(Sept. 15, 2004) -- The legal battle between Cameron Winklevoss, Tyler Winklevoss, Divya Narendra and Mark Zuckerberg is well documented. But before it really heated up, the Crimson tried to cool it down with an editorial that said "It's time for the cyber-networking-clone wars to stop." I guess it wasn't persuasive enough as the Winklevoss twins are still battling Zuckerberg.

height
Tyler Winklevoss, left, and Cameron Winklevoss, right, and Divya Narendra in 2007. (Associated Press)

6. "I'm a bit curious to see if Mark's website is a short-term phenomenon."

(Feb. 18, 2004) -- At this point in the company's lifespan, Zuckerberg said he had "no idea why it's so popular." Just weeks after Facebook launched, it had reeled in 4,300 members on the Cambridge, Mass., campus. Students were clearly hooked -- although one was skeptical of its potential as a longterm social network.

5. "The Facebook literally took me a week to make."

(June 10, 2004) -- Four months later, Facebook hit the 160,000-users mark. The site was receiving national recognition and Zuckerberg had already made his television debut on CNBC. A profile on Zuckerberg reveals a lot of gems, including the fact that Zuckerberg once studied from "C++ For Dummies" and that Facebook "almost didn't happen:


4. "I need to think of something to occupy my mind. Easy enough -- now I just need an idea..."

(Nov. 4, 2003) -- The first 20 minutes of the film "The Social Network" depicted Zuckerberg's creation of facemash.com, a hotornot.com-like Harvard site that was an overnight hit on campus and got the college freshman into hot water. The short-lived venture was built as Zuckerberg simultaneously blogged about it. "Let the hacking begin," he wrote around 1 a.m.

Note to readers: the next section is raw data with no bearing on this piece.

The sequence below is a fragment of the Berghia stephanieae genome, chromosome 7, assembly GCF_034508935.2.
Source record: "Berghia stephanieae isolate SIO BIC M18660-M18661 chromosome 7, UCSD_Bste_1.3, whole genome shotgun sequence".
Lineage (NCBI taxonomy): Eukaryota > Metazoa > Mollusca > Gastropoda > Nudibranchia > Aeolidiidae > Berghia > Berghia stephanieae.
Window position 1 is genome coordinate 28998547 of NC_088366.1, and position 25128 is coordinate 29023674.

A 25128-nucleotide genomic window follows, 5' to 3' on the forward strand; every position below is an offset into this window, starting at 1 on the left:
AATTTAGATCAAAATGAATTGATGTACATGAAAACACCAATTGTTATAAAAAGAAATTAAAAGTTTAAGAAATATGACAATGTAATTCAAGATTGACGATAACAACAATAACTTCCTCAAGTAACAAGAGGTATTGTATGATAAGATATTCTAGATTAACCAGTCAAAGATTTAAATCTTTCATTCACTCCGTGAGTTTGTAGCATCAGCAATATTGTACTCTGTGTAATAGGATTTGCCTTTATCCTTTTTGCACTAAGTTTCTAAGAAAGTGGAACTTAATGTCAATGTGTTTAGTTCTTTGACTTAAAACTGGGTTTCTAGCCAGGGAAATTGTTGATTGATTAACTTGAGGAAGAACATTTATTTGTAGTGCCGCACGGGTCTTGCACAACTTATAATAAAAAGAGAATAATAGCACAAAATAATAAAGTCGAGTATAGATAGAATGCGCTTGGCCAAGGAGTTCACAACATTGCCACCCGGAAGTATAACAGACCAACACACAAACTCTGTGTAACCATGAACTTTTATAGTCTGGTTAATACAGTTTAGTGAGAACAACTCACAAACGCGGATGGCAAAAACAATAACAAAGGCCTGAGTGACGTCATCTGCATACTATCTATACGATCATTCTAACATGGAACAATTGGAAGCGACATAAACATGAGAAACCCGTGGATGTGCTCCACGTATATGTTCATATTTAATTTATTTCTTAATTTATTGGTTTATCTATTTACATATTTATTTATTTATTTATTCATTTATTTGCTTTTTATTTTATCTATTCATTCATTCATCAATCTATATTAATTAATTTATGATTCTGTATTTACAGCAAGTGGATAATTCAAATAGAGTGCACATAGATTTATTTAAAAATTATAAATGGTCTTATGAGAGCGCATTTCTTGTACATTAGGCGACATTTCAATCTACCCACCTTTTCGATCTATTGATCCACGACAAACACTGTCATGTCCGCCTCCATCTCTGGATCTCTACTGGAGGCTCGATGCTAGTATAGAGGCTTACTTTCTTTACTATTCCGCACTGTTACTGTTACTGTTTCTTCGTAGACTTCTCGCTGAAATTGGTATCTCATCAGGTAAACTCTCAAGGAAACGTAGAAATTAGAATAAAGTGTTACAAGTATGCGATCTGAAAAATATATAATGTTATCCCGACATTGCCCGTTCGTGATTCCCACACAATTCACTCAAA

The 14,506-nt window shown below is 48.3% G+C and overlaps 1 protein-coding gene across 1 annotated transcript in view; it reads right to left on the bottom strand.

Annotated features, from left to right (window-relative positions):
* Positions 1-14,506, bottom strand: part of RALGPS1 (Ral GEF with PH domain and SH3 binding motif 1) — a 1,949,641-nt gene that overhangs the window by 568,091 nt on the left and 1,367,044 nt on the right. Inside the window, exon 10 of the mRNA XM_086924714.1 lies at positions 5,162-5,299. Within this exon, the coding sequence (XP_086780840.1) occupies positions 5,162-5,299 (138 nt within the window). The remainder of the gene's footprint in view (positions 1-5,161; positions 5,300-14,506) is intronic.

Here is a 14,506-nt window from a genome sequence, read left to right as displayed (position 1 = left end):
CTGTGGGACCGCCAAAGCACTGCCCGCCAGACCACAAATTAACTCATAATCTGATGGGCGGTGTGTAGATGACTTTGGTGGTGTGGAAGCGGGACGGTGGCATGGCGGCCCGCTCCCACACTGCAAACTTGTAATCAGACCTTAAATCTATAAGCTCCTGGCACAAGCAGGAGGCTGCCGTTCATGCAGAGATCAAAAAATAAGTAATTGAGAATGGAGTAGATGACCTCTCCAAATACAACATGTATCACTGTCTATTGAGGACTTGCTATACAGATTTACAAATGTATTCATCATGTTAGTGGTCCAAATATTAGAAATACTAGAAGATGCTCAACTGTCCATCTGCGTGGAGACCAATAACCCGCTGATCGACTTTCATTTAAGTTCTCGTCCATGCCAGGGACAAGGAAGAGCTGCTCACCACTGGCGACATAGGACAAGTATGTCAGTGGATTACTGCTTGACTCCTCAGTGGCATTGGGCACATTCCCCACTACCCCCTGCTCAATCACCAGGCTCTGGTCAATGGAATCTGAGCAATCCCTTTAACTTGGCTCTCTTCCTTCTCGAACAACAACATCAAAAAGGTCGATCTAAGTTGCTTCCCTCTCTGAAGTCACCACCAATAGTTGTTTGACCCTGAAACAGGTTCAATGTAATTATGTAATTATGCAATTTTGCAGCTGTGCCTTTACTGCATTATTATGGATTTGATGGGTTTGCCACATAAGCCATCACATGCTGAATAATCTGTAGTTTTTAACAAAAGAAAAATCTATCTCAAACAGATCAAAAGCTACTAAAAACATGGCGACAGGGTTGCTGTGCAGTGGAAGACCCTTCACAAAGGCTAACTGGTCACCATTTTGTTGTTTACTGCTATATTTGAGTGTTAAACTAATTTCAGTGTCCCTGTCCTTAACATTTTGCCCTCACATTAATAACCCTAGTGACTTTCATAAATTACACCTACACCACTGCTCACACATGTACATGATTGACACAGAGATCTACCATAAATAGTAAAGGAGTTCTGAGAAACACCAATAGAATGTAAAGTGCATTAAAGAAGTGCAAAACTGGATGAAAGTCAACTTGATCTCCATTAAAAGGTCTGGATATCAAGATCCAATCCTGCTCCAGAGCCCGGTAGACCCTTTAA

3. "I think Wirehog will probably spread in the same way that thefacebook did."

(Oct. 20, 2004) -- As Facebook passed the 500,000-member mark, Zuckerberg rolled out a new project called Wirehog. "The program, named Wirehog, allows digital 'friends' to connect to each other's computers and download files, from documents to music to movies."

2. "Somebody ought to Google-Bomb The Facebook and knock them into Google obscurity."

(March 9, 2004) -- As Facebook exploded on campuses across the country, Columbia University students tried to stage a "cyber-revolution" against Facebook because they felt it was encroaching on their own site called CUcommunity. One student was "pretty annoyed by thefacebook.com's attempt to rip off CUcommunity's idea and usurp our online community." I don't think the Google-Bomb worked.